In her third book, Doyle (Love Warrior, 2016, etc.) begins with a life-changing event. “Four years ago,” she writes, “married to the father of my three children, I fell in love with a woman.” That woman, Abby Wambach, would become her wife. Emblematically arranged into three sections—“Caged,” “Keys,” “Freedom”—the narrative offers, among other elements, vignettes about the soulful author’s girlhood, when she was bulimic and felt like a zoo animal, a “caged girl made for wide-open skies.” She followed the path that seemed right and appropriate based on her Catholic upbringing and adolescent conditioning. After a downward spiral into “drinking, drugging, and purging,” Doyle found sobriety and the authentic self she’d been suppressing. Still, there was trouble: Straining an already troubled marriage was her husband’s infidelity, which eventually led to life-altering choices and the discovery of a love she’d never experienced before. Throughout the book, Doyle remains open and candid, whether she’s admitting to rigging a high school homecoming court election or denouncing the doting perfectionism of “cream cheese parenting,” which is about “giving your children the best of everything.” The author’s fears and concerns are often mirrored by real-world issues: gender roles and bias, white privilege, racism, and religion-fueled homophobia and hypocrisy. Some stories merely skim the surface of larger issues, but Doyle revisits them in later sections and digs deeper, using friends and familial references to personify their impact on her life, both past and present. Shorter pieces, some only a page in length, manage to effectively translate an emotional gut punch, as when Doyle’s therapist called her blooming extramarital lesbian love a “dangerous distraction.” Ultimately, the narrative is an in-depth look at a courageous woman eager to share the wealth of her experiences by embracing vulnerability and reclaiming her inner strength and resiliency.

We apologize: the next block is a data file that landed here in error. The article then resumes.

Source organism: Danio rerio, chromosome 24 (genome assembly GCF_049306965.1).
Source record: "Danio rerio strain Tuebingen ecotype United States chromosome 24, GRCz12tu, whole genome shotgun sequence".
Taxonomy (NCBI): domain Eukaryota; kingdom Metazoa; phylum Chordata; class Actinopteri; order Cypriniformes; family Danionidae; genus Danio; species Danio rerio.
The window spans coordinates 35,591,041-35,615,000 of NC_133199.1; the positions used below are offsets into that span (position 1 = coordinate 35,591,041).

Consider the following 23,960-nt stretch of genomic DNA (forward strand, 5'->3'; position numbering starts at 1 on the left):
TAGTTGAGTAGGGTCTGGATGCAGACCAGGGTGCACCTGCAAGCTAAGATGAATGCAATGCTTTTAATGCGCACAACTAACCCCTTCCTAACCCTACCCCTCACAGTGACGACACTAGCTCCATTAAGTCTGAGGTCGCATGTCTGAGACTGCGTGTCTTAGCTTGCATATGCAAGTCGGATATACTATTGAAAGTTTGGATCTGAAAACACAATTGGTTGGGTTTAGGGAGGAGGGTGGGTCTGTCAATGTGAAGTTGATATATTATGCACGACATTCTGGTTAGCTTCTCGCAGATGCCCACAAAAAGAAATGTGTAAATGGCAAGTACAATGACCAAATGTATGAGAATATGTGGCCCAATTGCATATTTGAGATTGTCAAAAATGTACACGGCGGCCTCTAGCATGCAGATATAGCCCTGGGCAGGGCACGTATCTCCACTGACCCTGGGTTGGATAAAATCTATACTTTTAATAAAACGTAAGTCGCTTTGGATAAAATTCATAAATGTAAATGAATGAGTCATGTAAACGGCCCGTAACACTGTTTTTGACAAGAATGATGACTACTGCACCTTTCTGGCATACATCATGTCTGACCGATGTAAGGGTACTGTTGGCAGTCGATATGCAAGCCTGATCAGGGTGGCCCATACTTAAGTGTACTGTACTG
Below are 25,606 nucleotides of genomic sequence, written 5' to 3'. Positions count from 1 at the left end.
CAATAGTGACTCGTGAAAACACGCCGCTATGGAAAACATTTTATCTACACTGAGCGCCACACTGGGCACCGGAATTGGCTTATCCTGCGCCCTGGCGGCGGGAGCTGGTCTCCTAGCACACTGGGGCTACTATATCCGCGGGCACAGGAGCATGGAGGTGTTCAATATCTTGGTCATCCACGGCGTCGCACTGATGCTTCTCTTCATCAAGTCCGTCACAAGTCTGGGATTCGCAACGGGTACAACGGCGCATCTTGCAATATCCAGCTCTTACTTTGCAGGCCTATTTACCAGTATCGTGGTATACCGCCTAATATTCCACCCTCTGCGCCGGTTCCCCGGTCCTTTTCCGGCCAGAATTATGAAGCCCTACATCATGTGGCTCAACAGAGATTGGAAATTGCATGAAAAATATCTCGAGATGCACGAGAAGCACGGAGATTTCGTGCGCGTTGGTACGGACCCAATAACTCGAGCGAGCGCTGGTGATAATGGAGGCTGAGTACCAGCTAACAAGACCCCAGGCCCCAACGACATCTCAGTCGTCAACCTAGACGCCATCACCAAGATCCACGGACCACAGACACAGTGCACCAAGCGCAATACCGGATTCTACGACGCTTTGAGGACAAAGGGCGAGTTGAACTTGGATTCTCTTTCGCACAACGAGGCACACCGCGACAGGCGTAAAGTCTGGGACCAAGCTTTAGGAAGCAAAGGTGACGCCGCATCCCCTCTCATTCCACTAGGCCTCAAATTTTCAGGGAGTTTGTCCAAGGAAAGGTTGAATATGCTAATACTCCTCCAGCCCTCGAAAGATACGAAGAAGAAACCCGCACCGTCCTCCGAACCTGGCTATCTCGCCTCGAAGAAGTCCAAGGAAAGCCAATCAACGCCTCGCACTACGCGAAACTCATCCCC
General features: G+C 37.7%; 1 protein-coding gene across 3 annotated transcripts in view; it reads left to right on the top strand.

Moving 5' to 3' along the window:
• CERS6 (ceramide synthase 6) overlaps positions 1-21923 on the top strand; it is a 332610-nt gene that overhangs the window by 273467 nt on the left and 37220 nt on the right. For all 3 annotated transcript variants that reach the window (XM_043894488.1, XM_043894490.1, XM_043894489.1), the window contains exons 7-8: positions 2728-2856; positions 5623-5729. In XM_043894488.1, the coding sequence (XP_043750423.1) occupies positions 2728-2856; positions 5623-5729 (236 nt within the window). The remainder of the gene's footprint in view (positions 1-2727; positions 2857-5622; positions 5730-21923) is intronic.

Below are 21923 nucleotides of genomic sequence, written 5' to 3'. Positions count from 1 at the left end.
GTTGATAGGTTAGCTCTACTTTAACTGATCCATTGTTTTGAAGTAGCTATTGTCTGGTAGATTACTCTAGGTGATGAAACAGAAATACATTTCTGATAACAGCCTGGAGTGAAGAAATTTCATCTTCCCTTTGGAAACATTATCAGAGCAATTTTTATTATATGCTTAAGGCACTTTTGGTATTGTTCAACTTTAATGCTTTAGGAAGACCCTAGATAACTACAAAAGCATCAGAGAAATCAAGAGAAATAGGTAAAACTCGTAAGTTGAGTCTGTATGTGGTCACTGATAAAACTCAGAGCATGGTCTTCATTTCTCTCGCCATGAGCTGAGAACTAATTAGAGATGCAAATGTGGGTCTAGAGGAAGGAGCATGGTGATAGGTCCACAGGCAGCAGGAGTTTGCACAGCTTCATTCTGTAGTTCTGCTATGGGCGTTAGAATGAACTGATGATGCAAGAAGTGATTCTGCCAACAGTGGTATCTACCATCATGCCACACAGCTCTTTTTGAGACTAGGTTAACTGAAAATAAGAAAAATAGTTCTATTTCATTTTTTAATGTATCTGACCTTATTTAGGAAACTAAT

Doyle offers another lucid, inspiring chronicle of female empowerment and the rewards of self-awareness and renewal.

Pub Date: March 10, 2020

ISBN: 978-1-9848-0125-8

Page Count: 352

Publisher: Dial Books

Review Posted Online: Dec. 22, 2019

Kirkus Reviews Issue: Jan. 15, 2020

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This moving, potent testament might have been titled “Black Lives Matter.” Or: “An American Tragedy.”

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BETWEEN THE WORLD AND ME

NOTES ON THE FIRST 150 YEARS IN AMERICA

The powerful story of a father’s past and a son’s future.

Atlantic senior writer Coates (The Beautiful Struggle: A Father, Two Sons, and an Unlikely Road to Manhood, 2008) offers this eloquent memoir as a letter to his teenage son, bearing witness to his own experiences and conveying passionate hopes for his son’s life. “I am wounded,” he writes. “I am marked by old codes, which shielded me in one world and then chained me in the next.” Coates grew up in the tough neighborhood of West Baltimore, beaten into obedience by his father. “I was a capable boy, intelligent and well-liked,” he remembers, “but powerfully afraid.” His life changed dramatically at Howard University, where his father taught and from which several siblings graduated. Howard, he writes, “had always been one of the most critical gathering posts for black people.” He calls it The Mecca, and its faculty and his fellow students expanded his horizons, helping him to understand “that the black world was its own thing, more than a photo-negative of the people who believe they are white.” Coates refers repeatedly to whites’ insistence on their exclusive racial identity; he realizes now “that nothing so essentialist as race” divides people, but rather “the actual injury done by people intent on naming us, intent on believing that what they have named matters more than anything we could ever actually do.” After he married, the author’s world widened again in New York, and later in Paris, where he finally felt extricated from white America’s exploitative, consumerist dreams. He came to understand that “race” does not fully explain “the breach between the world and me,” yet race exerts a crucial force, and young blacks like his son are vulnerable and endangered by “majoritarian bandits.” Coates desperately wants his son to be able to live “apart from fear—even apart from me.”

This moving, potent testament might have been titled “Black Lives Matter.” Or: “An American Tragedy.”

Pub Date: July 8, 2015

ISBN: 978-0-8129-9354-7

Page Count: 176

Publisher: Spiegel & Grau

Review Posted Online: May 6, 2015

Kirkus Reviews Issue: July 1, 2015